2011’s ‘Wildlife’ was a definite critical success for Michigan’s La Dispute, who since their inception have caused many waves in the post-hardcore scene of today, and ironically have even become part of a group of bands classed under “the wave”. With their UK promo tour in support of the album also bringing in the band’s first ever show in the city of Manchester, we went along to capture ‘Wildlife’ in its live form.
Local openers Cowards (***) bring some hardcore tinged punk into play early in the night, sounding sort of like a more diluted and approachable cocktail of Gallows and Every Time I Die with less of a Southern swagger. Though their set admittedly doesn’t really get the crowd moving, their efforts and stage presence have to be commended and credited.
Former Thieves (****) are a bit of a different kettle of fish. Things are defintiely cranked up a few more gears with the band’s far more ballsy and gritty hardcore approach. Vocalist Matt Schmitz comes across as a very formidable frontman, with his roars sounding much like they’re being drawn and projected from the bowels of hell. Again, there’s sadly little crowd movement on display, but Former Thieves are definitely a band that look like they’ll be returning to these shores again very soon.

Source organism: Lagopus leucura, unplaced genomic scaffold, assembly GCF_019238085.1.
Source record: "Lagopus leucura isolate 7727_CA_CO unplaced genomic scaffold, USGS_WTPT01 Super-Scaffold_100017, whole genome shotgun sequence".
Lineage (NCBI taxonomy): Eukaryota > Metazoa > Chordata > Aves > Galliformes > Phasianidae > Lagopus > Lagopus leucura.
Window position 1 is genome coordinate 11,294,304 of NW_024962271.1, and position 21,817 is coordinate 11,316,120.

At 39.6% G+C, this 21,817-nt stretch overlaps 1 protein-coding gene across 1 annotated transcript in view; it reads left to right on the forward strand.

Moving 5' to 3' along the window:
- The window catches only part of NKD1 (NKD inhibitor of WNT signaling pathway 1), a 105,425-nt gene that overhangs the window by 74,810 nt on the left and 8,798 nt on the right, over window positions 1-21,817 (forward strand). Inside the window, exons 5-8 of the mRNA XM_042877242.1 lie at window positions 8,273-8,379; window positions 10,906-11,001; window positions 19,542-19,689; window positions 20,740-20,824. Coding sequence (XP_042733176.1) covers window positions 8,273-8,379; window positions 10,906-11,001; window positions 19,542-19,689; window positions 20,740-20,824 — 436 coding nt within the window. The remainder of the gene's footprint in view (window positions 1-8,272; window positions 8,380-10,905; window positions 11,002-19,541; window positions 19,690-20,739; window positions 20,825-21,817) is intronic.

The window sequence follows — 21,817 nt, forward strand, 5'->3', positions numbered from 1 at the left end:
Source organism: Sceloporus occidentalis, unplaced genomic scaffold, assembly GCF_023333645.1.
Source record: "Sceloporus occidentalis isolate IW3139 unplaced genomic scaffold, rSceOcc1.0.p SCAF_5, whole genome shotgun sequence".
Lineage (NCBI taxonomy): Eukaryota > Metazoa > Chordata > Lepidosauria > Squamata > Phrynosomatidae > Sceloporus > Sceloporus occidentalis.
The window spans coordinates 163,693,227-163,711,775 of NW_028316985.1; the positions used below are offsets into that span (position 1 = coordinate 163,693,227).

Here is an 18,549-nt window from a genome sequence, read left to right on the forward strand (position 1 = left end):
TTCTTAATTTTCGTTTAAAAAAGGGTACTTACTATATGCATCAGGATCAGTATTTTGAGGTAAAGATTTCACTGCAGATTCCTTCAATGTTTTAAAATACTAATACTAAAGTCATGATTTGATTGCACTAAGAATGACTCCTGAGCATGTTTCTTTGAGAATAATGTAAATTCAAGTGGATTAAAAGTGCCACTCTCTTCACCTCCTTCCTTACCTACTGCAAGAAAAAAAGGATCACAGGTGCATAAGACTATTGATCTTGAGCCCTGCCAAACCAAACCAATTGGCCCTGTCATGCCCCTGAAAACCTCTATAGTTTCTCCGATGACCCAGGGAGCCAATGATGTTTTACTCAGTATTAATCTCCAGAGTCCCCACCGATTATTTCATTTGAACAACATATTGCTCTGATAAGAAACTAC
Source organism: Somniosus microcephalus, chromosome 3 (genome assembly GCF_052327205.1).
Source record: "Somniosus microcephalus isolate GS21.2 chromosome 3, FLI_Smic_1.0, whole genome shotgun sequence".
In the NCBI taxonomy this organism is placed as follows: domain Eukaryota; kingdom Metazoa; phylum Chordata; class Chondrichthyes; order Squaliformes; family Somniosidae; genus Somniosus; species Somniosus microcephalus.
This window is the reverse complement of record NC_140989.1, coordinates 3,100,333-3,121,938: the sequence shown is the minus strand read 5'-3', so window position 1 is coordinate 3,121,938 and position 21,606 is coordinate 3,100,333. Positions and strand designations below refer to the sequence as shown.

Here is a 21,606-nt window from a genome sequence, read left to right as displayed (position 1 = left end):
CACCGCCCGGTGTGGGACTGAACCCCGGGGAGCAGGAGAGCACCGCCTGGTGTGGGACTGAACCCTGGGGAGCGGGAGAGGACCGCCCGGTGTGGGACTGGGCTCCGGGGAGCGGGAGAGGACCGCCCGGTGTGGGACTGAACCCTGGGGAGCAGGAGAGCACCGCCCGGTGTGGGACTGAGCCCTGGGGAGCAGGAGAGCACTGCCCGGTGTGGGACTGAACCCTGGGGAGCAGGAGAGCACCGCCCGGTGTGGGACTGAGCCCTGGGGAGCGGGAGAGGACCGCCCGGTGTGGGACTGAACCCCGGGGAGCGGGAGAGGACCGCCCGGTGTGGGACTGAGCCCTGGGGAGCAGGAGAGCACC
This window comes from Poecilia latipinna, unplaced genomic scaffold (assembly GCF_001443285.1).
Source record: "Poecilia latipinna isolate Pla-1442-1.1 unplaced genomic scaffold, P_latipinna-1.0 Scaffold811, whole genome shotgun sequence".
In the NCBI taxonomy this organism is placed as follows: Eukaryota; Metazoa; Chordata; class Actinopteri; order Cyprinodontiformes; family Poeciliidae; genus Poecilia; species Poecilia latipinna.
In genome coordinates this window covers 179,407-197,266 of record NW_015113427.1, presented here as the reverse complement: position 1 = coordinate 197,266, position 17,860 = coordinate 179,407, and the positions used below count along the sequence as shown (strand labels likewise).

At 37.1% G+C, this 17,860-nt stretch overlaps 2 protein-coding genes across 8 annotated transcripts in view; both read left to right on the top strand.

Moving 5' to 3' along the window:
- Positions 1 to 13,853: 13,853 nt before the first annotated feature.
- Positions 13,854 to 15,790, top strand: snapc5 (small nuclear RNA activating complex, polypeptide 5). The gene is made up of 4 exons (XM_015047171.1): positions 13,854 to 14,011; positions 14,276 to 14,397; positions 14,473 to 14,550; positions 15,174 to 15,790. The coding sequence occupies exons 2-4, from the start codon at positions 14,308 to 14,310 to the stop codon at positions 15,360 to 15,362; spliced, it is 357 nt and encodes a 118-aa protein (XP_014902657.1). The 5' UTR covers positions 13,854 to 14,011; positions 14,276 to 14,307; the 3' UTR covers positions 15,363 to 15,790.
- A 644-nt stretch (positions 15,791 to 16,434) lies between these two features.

By the time La Dispute (****) take to the stage, the room is absolutely packed and bodies are sweating before the band even play a single note. ‘a Depature’ cracks open the set, and right away people are bouncing and singing along to Jordan Dreyer, whose voice even live has a rather nervous undertone and uncontrolable nature, switching from screams and yelps here, there and everywhere. Though new album numbers ‘Edward Benz, 27 Times’ and ‘Harder Harmonies’ hit strong with the crowd, it’s older favourites like ‘Said The King To The River’ that truly brings life into all watching and brings out their love for these currently underground musicians. The word “currently” is the most important word in that last sentence, because at this rate it’s very possible that won’t be the case for much longer.
Written by Zach Redrup